Treatments of Low-priority and the Patient Mobility Directive 2011, an End to Legal Uncertainty for the English NHS?

in European Journal of Health Law
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The patient mobility case law of the Court of Justice of the European Union created legal uncertainty for the healthcare systems of EU Member States. The Patient Mobility Directive setting out patients’ cross-­border rights was adopted to end this uncertainty. With the Directive to be transposed into national law by October 2013 this article discusses whether the Directive achieves this objective for the English NHS. It contrasts the legal position of the NHS patient under case law and under the Directive regarding the need for prior authorisation of cross-border treatment, the level of reimbursement and the ambit of the healthcare benefits basket. It is argued that the risk of legal challenge may persist under the Directive, specifically regarding treatments which are classified by health authorities as low priority, namely treatments which are either not ‘generally’ available or only available subject to certain clinical criteria or access thresholds.

Treatments of Low-priority and the Patient Mobility Directive 2011, an End to Legal Uncertainty for the English NHS?

in European Journal of Health Law




S.L. Greer and S. Rauscher“Destabilization Rights and Restabilization Politics: Policy and Political Reactions to European Union Healthcare Services Law”Journal of European Public Policy 18(2) (2011) 220-240.


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See e.g. NHS Hertfordshire 2013. “Bedfordshire and Hertfordshire Priorities Forum: Interim and Final Guidance.” January 2013. Retrieved 28 April 2013


Van der Meisupra note 27.


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Van der Meisupra note 27.


See also Flearsupra note 27 arguing that the concept of hospital care could be reduced to a minimum if all treatment that is capable of being provided on an non-hospital basis anywhere in the EU is classified as such.


E. Zanon“Health Care across Borders: Implications of the EU Directive on Cross-border Health Care for the English NHS”Eurohealth 17(2-3) (2011) 34-36.


See generally A.P. van der MeiFree Movement of Persons within the European Community: Cross-Border Access to Public Benefits (Oxford: Hart Publishing2003); supra note 55 p. 127.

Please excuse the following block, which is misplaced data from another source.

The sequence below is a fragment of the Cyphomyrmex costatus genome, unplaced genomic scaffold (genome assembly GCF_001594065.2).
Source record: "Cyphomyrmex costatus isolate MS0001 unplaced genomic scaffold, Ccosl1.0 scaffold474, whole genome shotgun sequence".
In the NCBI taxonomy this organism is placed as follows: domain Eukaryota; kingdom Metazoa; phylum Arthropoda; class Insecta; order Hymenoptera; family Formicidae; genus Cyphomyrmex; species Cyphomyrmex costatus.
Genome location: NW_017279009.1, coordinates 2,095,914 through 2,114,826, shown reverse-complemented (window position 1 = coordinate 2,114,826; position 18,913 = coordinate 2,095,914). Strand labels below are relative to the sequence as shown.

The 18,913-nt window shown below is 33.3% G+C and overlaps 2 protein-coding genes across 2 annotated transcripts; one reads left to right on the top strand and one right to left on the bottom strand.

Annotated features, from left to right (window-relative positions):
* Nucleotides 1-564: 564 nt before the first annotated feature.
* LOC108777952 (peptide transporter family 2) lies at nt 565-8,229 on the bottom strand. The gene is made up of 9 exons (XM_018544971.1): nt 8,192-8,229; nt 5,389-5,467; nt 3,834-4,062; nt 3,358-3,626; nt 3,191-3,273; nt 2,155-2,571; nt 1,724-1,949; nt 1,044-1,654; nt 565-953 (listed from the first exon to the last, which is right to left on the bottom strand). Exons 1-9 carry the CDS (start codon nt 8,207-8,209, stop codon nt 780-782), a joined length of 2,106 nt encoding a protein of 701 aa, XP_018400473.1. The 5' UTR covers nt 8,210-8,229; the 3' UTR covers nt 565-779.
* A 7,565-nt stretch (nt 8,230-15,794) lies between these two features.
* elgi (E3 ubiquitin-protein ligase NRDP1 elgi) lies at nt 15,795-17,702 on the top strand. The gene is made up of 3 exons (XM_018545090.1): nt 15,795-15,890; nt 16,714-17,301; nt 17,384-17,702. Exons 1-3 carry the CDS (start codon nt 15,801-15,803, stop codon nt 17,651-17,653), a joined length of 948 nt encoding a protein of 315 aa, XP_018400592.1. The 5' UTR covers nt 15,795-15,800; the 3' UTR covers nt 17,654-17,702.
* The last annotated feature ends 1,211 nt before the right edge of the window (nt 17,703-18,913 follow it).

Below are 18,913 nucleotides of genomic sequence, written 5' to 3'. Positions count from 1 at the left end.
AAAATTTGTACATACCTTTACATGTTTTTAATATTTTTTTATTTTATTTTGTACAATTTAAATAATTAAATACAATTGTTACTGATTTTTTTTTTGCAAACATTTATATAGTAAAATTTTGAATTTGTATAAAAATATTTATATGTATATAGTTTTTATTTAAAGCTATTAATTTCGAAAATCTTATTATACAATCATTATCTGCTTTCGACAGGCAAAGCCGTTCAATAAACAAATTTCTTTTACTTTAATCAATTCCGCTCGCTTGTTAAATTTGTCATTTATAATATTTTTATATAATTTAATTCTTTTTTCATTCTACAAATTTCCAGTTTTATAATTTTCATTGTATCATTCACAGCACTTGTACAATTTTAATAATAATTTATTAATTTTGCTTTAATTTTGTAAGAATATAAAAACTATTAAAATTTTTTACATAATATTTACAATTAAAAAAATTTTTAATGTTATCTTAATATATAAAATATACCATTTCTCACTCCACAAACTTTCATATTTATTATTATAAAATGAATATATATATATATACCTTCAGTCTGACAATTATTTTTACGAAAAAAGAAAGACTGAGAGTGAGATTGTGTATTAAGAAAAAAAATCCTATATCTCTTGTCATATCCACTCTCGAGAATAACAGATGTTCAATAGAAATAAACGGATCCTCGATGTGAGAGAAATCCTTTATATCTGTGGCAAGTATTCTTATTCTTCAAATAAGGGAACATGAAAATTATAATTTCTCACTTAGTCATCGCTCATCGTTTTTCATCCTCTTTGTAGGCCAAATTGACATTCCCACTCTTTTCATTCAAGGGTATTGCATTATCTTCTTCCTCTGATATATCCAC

See discussion by A. Kaczorowska“A Review of the Creation by the European Court of Justice of the Right to Effective and Speedy Medical Treatment and its Outcomes”European Law Journal 12(3) (2006) 345-370.


M. Cousins“Patient Mobility and National Health Systems”Legal Issues of Economic Integration 34(2) (2007) 183-193.


V. Hatzopoulos“Killing National Health and Insurance Systems but Healing Patients?” Common Market Law Review 39(4) (2002) 683-729.


Sautersupra note 24.


G. Davies“The Effect of Mrs Watts Trip to France on the National Health Service”King’s Law Journal 18(1) (2007) 158-167.


Sautersupra note 24.


E.g.supra note 1; see also Geraets-Smits supra note 26; see also Müller-Fauré supra note 3.


T.K. Hervey and J.V. McHaleHealth Law and the European Union (Cambridge: CUP2004) p. 137 arguing that especially regarding new treatment there is likely to be a difference of professional opinion.


C Newdick“Citizenship, Free Movement and Health Care: Cementing Individual Rights by Corroding Social Solidarity”Common Market Law Review 43 (2006) 1645-1668.


Health and Social Care Act 2012Section 1(1); see also supra note 127 p. 1661.


H. Bowden“EU Cross-Border Health Care Proposals: Implications for the NHS”Eurohealth 15(1) (2009) 18-20.


Newdicksupra note 102 p. 862.


R. Klein et al.“Rationing in the NHS: the Dance of the Seven Veils — in Reverse”British Medical Bulletin 51(4) (1995) 769-780.

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